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Business Victoria CEO Ken Stratford talks with a client in front of his office in downtown Victoria. (CHAD HIPOLITO/FOR THE GLOBE AND MAIL)
Business Victoria CEO Ken Stratford talks with a client in front of his office in downtown Victoria. (CHAD HIPOLITO/FOR THE GLOBE AND MAIL)


Victoria's micro-companies dominate landscape Add to ...

In British Columbia, small business is big news.

In 2009, there were about 396,000 small companies operating in B.C., accounting for 98 per cent of all businesses.

About 82 per cent were considered micro-businesses – those with four or fewer employees, including the owner, according to B.C. Stats Small Business Profile, 2010.

In Greater Victoria, around 75 per cent of the region's companies have four or fewer employees; a figure significantly higher than the national average of 55 per cent, according to Statistics Canada numbers for 2009.

It appears those companies aren't consumed with taking their micro-businesses into macro territory.

“I call it the West Coast lotus-eaters lifestyle,” said Ken Stratford, chief executive officer of Business Victoria.

With golf courses beckoning year-round and the ocean outside the door, small business owners are less interested in becoming the next J. Crew of Canada and more focused on enjoying life on the West Coast, Mr. Stratford notes.

Notwithstanding the R&R mentality driven by a highly educated work force and a healthy 6-per-cent unemployment rate, there are businesses that have survived those rough first three to four years and are ready to grow.

Mr. Stratford offers a proven system.

After 12 years with Business Victoria, where he and his 14 employees helped launch more than 2,500 companies, he points to StartupInteractive.com, an Internet business education system offering business templates, spreadsheets, webinars, online coaches and peer assistance.

Taking two years to build, at a cost of $200,000, the online tool has packaged more than a decade's worth of experience in what it takes to successfully grow a business and cultivate employees. It covers every topic a small-business owner needs to know, and the beauty is customers use it when and where they want.

“If you won't come to us, we'll come to you,” said Mr. Stratford, formerly a senior manager with BC Ferries and BC Transit. The user cost is $5 per month, or $59 a year.

When it comes to growth beyond four employees, University of Victoria entrepreneurship professor Brent Mainprize cautioned that there isn't a “magic bullet” for targeted hiring.

There’s a necessary psychological shift: When a company has two or three employees, the boss likely works alongside staff. When new faces arrive, the boss may suddenly be off the floor.

“Psychologically, it can be difficult to flip from working ‘in’ the business to ‘on’ the business,” Dr. Mainprize noted.

The boss must have confidence that whoever is hired can replace the head honcho, something driven entrepreneurs may have trouble accepting.

Often bosses like to hire mirror images of themselves. That's not a good move, Dr. Mainprize said.

Instead, company owners should determine what their weaknesses are and then hire someone who excels at what the boss can't do.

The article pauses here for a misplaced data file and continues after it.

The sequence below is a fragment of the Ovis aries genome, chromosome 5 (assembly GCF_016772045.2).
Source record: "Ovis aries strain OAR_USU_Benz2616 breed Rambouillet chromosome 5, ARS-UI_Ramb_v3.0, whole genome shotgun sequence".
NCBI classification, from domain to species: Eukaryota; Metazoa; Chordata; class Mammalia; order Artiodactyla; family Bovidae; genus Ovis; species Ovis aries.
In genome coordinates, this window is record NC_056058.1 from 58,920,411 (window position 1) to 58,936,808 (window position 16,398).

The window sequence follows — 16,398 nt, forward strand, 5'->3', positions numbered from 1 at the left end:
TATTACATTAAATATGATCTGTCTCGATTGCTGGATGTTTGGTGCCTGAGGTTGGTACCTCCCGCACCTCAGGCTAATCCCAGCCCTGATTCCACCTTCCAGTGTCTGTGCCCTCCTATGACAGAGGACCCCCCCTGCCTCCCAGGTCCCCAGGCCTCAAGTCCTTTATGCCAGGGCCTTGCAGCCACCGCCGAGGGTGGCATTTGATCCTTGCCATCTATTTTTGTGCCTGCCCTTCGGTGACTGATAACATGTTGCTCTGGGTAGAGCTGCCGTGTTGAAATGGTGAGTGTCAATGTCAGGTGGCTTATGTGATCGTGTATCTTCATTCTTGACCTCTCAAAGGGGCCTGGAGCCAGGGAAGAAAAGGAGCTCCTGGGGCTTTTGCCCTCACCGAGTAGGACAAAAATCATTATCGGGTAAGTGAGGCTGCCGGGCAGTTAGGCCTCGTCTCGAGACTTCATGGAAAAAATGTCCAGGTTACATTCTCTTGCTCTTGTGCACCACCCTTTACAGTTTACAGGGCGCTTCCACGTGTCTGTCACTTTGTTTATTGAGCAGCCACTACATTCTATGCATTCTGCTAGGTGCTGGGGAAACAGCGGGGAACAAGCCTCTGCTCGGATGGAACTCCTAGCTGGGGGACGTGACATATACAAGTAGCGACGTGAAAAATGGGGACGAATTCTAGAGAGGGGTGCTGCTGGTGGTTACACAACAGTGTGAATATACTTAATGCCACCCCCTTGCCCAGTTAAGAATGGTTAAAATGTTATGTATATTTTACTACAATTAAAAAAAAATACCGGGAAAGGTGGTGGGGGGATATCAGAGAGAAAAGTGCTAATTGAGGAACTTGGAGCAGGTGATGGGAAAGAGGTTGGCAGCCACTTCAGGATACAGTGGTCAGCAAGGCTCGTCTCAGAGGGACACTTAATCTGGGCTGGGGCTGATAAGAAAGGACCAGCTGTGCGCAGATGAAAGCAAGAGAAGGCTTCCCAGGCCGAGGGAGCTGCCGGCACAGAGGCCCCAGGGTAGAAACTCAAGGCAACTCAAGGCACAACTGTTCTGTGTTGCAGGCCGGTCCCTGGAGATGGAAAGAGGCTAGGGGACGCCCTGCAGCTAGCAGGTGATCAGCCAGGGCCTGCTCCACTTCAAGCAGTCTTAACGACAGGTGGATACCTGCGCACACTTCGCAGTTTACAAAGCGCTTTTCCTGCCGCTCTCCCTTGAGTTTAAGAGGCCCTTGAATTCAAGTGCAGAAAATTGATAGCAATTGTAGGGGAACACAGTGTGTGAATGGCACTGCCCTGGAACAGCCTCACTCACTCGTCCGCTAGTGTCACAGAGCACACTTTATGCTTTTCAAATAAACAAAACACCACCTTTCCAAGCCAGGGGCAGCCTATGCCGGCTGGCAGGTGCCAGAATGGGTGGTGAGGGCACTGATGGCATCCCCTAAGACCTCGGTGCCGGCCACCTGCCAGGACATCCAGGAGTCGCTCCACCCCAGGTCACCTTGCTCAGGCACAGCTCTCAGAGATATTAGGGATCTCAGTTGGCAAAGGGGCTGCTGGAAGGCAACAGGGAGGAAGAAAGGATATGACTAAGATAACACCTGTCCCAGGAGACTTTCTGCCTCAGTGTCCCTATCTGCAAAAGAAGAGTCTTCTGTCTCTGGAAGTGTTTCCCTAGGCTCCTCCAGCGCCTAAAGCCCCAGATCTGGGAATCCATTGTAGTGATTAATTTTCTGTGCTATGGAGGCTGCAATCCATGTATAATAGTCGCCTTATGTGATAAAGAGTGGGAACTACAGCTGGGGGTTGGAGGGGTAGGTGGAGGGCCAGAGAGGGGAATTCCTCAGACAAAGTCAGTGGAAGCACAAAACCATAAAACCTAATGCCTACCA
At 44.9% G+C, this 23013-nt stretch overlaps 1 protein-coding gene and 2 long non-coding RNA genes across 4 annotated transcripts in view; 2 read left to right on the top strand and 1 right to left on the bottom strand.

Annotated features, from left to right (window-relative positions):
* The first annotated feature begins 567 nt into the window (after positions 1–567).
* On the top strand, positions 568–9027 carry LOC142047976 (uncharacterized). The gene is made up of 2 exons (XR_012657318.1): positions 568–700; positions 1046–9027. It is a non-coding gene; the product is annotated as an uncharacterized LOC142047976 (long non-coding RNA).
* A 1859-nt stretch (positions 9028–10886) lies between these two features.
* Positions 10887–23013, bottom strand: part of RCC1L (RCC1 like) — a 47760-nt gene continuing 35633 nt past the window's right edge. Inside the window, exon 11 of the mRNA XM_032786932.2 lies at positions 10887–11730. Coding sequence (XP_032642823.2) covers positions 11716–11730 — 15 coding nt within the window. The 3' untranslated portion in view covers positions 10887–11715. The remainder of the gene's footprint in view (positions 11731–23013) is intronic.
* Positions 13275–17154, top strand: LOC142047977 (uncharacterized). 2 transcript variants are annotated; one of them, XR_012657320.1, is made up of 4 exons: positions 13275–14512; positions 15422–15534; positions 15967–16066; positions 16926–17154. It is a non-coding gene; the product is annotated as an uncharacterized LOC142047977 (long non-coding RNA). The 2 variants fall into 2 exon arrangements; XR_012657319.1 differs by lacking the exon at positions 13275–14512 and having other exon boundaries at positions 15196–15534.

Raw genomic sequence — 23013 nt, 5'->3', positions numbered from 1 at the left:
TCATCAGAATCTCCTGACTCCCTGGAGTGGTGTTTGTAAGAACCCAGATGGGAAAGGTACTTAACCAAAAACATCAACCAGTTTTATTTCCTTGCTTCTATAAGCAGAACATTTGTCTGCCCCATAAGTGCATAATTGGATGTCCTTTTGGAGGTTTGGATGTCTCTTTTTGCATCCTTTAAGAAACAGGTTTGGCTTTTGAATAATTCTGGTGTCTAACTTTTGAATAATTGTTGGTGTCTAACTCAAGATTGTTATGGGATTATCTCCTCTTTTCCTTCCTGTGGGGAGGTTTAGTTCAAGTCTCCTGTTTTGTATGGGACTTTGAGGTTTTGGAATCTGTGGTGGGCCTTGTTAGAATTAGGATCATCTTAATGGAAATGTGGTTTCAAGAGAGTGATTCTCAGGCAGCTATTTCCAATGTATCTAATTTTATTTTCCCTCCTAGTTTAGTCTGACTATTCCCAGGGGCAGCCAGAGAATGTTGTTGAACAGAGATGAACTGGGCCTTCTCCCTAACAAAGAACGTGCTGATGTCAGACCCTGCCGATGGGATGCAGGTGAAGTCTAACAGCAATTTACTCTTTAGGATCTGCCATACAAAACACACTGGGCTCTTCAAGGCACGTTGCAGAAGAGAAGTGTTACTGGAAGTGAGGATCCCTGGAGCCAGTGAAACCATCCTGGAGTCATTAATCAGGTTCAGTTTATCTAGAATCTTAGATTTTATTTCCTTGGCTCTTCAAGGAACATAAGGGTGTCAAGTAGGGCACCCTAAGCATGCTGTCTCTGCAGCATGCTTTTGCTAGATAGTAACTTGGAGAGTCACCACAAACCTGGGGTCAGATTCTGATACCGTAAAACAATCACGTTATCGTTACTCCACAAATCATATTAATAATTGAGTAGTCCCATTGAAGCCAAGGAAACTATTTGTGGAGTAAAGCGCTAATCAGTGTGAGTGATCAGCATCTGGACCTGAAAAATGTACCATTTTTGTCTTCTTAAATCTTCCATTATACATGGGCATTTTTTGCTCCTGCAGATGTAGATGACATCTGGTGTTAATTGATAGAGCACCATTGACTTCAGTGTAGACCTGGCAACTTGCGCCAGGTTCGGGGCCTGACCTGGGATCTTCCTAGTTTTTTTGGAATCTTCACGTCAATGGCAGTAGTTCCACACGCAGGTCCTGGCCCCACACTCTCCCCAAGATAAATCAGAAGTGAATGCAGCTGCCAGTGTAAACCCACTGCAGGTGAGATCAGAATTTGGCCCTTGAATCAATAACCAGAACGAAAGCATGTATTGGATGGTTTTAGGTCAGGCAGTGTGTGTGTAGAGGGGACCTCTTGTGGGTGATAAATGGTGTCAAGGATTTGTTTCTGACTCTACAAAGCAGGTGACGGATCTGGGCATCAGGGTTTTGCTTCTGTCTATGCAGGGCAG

Appropriate systems – any process or procedure that makes the business more efficient and, in some cases, more attractive – are also crucial

When it comes to attracting staff, having a stock option or profit-sharing plan are enticements that motivate employees to work like an owner, Dr. Mainprize said.

“An owner may have to give up 80 per cent of their company, but if it grows 20-fold, it's worth it.”

Growth is expensive, so undercapitalization is a death knell.

Raise or have on hand more than the minimum dollars before hiring new workers, Dr. Mainprize advised.

If angel investors aren't hovering, there's always the federal government. It has instituted a temporary hiring credit for small business, which provides a one-time credit of up to $1,000 against a small firm’s increase in its 2011 Employment Insurance premiums over those paid in 2010, according to Industry Canada spokesperson Stefanie Power.

One valuable option is the university and college co-op program.

“It's a great opportunity to try before you buy,” Dr. Mainprize said.

One further prized program, noted Dr. Mainprize, is through Export Development Canada.

If a small company gets a big order, it may not have cash on hand to fulfill the order. Banks won't provide financing. The program will finance needed inventory, including more staff, to meet the demand from another country, Dr. Mainprize says.


At Enterprise Greater Moncton, CEO John Thompson touts his agency’s loan program.

Employers can borrow up to $20,000 in seed money that can be used for staffing.

In Sarnia-Lambton, the Business Enterprise Centre offers free, one-on-one business consulting for any company keen to hire more employees.

At the Thunder Bay Community Economic Development Commission, development officer Ron Humphreys notes that a lot of his clients accessing the BEC’s individual counselling are one- and two-person businesses poised for growth.

In Edmonton, it’s a tight labour market, especially in the life science, advanced technology, and energy sectors, making staff acquisition challenging.

When micro-businesses in those fields want to add workers, the Edmonton Research Park, an arm of Edmonton’s EDC, is the place to go.

Business seminars, referral advice, and other services are all available, notes EDC spokesperson Renee Worrell.

Special to The Globe and Mail

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